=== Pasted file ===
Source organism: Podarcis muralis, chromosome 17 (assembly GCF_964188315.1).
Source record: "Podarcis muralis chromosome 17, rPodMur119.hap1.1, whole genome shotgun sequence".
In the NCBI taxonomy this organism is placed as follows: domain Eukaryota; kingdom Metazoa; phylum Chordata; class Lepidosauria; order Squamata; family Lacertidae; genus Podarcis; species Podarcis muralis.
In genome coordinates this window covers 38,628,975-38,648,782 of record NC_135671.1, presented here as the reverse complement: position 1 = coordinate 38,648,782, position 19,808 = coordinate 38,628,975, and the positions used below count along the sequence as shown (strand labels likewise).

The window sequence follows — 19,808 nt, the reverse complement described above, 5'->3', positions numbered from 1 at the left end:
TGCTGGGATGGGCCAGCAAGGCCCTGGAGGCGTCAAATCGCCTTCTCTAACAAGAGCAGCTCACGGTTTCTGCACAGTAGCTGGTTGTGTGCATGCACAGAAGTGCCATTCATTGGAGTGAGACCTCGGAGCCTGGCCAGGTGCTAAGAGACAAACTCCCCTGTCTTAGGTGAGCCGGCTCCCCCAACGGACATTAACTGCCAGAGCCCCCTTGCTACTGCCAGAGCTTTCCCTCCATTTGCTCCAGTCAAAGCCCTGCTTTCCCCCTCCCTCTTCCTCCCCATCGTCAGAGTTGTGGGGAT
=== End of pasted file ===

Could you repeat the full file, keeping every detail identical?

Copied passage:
Source organism: Podarcis muralis, chromosome 17 (assembly GCF_964188315.1).
Source record: "Podarcis muralis chromosome 17, rPodMur119.hap1.1, whole genome shotgun sequence".
In the NCBI taxonomy this organism is placed as follows: domain Eukaryota; kingdom Metazoa; phylum Chordata; class Lepidosauria; order Squamata; family Lacertidae; genus Podarcis; species Podarcis muralis.
In genome coordinates this window covers 38,628,975-38,648,782 of record NC_135671.1, presented here as the reverse complement: position 1 = coordinate 38,648,782, position 19,808 = coordinate 38,628,975, and the positions used below count along the sequence as shown (strand labels likewise).

The window sequence follows — 19,808 nt, the reverse complement described above, 5'->3', positions numbered from 1 at the left end:
TGCTGGGATGGGCCAGCAAGGCCCTGGAGGCGTCAAATCGCCTTCTCTAACAAGAGCAGCTCACGGTTTCTGCACAGTAGCTGGTTGTGTGCATGCACAGAAGTGCCATTCATTGGAGTGAGACCTCGGAGCCTGGCCAGGTGCTAAGAGACAAACTCCCCTGTCTTAGGTGAGCCGGCTCCCCCAACGGACATTAACTGCCAGAGCCCCCTTGCTACTGCCAGAGCTTTCCCTCCATTTGCTCCAGTCAAAGCCCTGCTTTCCCCCTCCCTCTTCCTCCCCATCGTCAGAGTTGTGGGGAT